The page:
• 40a. [Extended time for an appreciative writer] THE GREATFUL DEADLINE (The Grateful Dead).
  • 53a. [Skywriting’s main topic?] HEADLINE IN THE CLOUDS (head in the clouds).
  • 75a. [Steps on one’s joke?] BEATS TO THE PUNCHLINE (beats to the punch).
  • 83a. [AT&T’s guarantee of retro service?] THE PROMISED LANDLINE (the promised land).
  • 107a. [Energy supplier for everybody?] POWERLINE TO THE PEOPLE (power to the people).

Note that in each instance line is grafted to generate a compound word. It’s a consistent theme, but kind of yawn.

  • 4d [Fancy dos] GALAS. 119a [Fancy do] FÊTE.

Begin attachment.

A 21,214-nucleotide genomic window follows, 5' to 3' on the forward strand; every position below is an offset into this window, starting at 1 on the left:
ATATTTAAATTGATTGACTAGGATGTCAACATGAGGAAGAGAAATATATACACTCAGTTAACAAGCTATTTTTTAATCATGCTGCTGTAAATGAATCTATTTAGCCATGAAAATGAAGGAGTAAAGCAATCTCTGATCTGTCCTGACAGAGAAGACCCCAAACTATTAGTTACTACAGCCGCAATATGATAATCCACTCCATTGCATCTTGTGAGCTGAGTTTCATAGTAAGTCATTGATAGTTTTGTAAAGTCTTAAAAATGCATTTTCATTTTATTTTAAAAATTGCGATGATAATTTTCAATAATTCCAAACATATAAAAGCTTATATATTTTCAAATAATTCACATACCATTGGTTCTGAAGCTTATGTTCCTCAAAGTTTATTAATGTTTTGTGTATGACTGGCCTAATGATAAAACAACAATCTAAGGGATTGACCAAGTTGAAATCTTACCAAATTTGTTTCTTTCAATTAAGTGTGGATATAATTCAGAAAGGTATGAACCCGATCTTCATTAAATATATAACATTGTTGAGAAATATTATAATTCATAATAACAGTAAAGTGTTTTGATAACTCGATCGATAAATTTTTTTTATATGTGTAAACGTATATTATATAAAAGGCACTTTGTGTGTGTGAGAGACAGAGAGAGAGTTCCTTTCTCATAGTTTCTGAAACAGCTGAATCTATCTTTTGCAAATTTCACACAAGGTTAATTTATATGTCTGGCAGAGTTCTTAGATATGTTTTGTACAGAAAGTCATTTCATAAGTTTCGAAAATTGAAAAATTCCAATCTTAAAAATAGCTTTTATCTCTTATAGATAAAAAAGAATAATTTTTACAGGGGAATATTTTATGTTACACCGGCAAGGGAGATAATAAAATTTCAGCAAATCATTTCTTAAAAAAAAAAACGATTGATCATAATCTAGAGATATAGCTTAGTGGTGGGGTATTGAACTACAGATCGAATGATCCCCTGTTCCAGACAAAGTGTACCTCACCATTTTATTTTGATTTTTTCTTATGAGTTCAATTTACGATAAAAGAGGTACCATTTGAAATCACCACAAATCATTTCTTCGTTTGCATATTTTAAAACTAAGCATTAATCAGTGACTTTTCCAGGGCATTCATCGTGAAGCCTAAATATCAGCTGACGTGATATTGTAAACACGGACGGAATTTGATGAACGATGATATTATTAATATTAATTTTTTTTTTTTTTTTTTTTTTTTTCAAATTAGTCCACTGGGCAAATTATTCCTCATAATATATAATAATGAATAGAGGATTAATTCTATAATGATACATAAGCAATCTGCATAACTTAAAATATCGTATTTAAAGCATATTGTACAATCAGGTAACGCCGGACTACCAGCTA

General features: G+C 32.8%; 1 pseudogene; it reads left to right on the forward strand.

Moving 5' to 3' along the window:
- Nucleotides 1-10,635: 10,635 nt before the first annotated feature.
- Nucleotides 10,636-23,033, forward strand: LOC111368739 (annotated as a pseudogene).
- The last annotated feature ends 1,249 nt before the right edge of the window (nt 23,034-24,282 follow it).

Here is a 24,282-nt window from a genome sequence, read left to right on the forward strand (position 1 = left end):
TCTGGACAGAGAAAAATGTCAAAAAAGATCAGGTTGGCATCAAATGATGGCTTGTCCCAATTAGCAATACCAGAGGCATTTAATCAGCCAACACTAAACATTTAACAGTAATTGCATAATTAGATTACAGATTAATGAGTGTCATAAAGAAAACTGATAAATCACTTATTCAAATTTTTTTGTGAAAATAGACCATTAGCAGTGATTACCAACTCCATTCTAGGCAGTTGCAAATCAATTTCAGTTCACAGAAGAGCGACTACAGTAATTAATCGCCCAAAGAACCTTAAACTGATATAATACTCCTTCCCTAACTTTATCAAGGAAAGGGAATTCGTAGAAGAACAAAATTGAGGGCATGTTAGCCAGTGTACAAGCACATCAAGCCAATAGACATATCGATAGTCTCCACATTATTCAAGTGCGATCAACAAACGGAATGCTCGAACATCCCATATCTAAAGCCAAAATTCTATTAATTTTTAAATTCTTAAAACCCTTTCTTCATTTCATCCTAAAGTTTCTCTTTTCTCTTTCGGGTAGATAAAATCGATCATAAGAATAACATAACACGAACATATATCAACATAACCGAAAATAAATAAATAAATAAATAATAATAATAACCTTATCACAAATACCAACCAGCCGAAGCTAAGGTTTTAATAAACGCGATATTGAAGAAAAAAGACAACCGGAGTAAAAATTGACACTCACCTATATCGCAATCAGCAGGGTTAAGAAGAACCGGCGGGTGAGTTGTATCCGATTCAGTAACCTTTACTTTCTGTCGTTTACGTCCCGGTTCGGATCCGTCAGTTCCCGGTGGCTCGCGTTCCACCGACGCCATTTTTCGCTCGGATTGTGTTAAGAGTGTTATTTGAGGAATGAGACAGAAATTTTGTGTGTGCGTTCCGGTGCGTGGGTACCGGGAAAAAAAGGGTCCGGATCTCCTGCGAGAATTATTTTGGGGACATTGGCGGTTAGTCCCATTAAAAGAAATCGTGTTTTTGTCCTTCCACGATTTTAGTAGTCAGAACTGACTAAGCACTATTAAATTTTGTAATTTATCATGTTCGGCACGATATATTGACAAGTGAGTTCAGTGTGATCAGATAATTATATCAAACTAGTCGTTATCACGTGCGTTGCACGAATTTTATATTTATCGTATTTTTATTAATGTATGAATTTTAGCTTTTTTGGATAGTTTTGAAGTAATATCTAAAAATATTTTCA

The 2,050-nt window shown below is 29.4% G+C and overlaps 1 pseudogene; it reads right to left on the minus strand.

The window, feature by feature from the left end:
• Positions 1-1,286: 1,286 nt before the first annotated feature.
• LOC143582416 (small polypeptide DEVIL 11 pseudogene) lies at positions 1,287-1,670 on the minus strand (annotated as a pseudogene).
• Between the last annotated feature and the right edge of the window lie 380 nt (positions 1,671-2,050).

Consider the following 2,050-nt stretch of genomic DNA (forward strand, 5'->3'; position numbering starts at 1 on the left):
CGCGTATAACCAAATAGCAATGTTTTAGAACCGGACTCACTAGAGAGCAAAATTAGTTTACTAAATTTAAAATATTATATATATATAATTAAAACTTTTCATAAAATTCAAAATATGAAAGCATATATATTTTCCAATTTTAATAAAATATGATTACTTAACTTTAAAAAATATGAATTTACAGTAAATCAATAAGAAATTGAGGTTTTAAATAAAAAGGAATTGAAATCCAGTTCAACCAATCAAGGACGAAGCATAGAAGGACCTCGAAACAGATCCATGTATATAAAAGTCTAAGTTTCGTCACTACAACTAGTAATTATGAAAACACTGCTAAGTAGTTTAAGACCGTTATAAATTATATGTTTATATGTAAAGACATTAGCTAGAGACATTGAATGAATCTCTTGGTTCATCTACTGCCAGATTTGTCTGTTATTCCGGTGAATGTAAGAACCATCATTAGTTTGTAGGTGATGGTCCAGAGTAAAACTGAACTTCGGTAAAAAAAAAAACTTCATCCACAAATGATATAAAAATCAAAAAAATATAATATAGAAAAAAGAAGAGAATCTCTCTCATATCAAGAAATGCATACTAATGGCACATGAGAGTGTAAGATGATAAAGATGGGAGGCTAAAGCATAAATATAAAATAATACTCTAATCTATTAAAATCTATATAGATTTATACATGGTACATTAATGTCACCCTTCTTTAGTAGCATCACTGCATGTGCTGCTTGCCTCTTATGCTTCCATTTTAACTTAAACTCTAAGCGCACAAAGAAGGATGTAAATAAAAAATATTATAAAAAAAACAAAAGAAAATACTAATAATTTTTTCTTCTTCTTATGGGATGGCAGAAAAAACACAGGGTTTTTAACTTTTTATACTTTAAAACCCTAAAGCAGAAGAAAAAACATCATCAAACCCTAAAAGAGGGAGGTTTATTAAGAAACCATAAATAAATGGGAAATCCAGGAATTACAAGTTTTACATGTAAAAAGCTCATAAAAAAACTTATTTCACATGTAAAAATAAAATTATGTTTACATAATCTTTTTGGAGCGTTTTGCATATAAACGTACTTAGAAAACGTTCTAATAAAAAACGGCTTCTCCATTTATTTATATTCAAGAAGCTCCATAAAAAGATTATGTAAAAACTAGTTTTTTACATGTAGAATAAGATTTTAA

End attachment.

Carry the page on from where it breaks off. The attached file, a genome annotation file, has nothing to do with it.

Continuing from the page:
• 9d [Hoosegow] CLINK. Both are slang for jail.
  • 43d [Beef cut] LOIN (not line).
  • 56d [Valley of San Francisco] NOE. Don’t see this too much in crosswords, surprisingly.
  • 58d [Meas. syst. that includes the dyne and 99-Down] CGS. 99-down is ERG.
  • 59d [ __ Inu (Japanese dog breed)] SHIBA. Where inu means ‘dog’. A few other Japanese dog breeds contain the honorific KEN (e.g. Kai Ken, Nihon Ken Hozankai, Tosa-Ken); 32a [2023 part for Ryan Gosling].
  • 71d [Majorca or Minorca] ISLE. Not ISLA, perhaps surprisingly. I suppose in that case, the clue would have featured the SPANISH (2d) version of ‘or’, which is simply o.
  • 89d [Like D.C.’s Tidal Basin cherries around the beginning of April] IN BLOOM.
  • 90d [Spread made with filberts] NUTELLA. And lots of palm oil.
  • 7a [Feature presentation?] FACE. Sure, ok, why not.
  • 30a [Britannia metal component] TIN. 92%
  • 93a [River to the Moselle] SAAR. Whoa.